Field Museum

By Maggie Borowitz, Intern at Field Museum

Green Voices is an anthropological research project on fast-forward. It’s a program for high school students to learn about the processes of ethnography and journalism: conducting fieldwork, analyzing data, running a blog, writing a news story, creating a public service announcement – all in six short weeks.

The Green Voices program has been a fast-paced ride examining the way that people in Chicago’s Pilsen and Bronzeville communities use green spaces. We started out with a series of workshops which introduced the youth to new skills that would come in handy just a few days later when they began conducting their own interviews and focus groups and performing participant observation around their neighborhoods. We discussed the planning process of formulating useful questions, the flexibility required during an interview, the leadership skills needed to facilitate discussion during a focus group, and the note taking skills needed to collect and preserve the data that would emerge.

Quickly, the Green Voices teams entered the next phase of actual data collection. The teams set up interviews with members of their communities, from their peers to community elders to community leaders, including their alderman. Along the way, they posted notes, photos, videos, and quotes to the blogs we had set up together. Blogging presented its own ethical challenges, introducing interesting conversations regarding consent. But it also provided a unique way for the teams to share information with one another and experience the blogosphere – for the first time for some, and for others simply from a new perspective.

Out of this data and the beginnings of critical thinking and analysis that began to take place in the context of the blogs, each of the teams created a research question that they wanted to focus on more closely. A range of topics emerged: improving safety in parks, engaging community members to help maintain cleaner parks, understanding the relationship between community members and the Chicago Park District, bridging the gap between generational differences in the use of green spaces. Together, the members of each team worked to convert their data into a format which would help them answer their research questions. Working off of the collection of blog posts that had accumulated, the teams identified trends and common threads among the perceptions and opinions of their community members.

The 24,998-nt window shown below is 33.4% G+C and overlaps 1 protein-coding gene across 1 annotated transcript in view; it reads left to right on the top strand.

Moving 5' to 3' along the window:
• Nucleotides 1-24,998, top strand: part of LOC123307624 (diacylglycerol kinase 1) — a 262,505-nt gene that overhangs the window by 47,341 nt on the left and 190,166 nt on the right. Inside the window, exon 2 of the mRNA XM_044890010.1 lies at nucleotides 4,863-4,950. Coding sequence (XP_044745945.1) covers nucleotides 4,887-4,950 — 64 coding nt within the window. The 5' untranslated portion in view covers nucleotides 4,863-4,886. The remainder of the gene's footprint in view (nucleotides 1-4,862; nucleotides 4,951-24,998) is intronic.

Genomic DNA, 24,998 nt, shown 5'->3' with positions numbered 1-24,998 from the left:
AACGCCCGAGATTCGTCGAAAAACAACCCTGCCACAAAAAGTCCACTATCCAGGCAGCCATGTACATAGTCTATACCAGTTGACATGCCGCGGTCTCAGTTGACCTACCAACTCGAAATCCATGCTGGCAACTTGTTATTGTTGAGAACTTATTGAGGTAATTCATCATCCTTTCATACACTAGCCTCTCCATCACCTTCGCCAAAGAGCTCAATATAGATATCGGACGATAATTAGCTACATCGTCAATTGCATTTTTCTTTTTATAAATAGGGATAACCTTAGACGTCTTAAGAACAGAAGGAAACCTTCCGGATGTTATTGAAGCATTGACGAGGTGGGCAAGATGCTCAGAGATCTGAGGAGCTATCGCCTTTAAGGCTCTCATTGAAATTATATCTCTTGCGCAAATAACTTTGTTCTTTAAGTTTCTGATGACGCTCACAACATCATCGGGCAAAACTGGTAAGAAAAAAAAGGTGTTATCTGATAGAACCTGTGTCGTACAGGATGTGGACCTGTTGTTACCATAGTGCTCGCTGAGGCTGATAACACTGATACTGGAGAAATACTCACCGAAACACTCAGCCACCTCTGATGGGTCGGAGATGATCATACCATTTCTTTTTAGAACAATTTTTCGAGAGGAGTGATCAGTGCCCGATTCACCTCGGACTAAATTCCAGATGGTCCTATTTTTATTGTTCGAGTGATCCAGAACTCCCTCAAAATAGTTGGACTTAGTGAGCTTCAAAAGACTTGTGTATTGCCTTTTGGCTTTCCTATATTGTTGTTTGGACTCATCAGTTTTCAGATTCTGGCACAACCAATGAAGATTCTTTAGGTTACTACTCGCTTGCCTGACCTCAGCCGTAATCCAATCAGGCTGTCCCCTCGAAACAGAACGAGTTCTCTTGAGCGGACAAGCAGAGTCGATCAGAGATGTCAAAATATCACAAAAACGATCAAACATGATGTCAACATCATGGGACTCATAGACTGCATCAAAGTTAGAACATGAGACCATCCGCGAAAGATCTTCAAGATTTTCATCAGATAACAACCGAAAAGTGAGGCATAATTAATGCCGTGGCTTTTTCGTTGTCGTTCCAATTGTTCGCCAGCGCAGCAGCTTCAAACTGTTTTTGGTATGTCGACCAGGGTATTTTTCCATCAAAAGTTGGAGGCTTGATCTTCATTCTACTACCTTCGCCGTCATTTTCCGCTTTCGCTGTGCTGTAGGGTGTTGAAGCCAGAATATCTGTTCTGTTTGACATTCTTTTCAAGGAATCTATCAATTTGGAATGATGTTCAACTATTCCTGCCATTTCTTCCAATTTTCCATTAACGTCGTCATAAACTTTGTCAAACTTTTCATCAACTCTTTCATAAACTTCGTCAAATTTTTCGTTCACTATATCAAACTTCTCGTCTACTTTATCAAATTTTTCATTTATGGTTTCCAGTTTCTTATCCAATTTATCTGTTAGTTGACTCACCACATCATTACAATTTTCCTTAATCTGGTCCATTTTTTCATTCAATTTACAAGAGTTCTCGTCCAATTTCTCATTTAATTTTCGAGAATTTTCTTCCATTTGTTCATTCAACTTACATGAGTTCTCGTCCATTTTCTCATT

And the product? This week the teams will present news articles they have co-authored in response to their research questions, as well as two public service announcements – their research and ruminations on their communities condensed into two 30 second narratives. And, of course, a new set of research, writing, blogging, videography, and leadership skills to carry with them.

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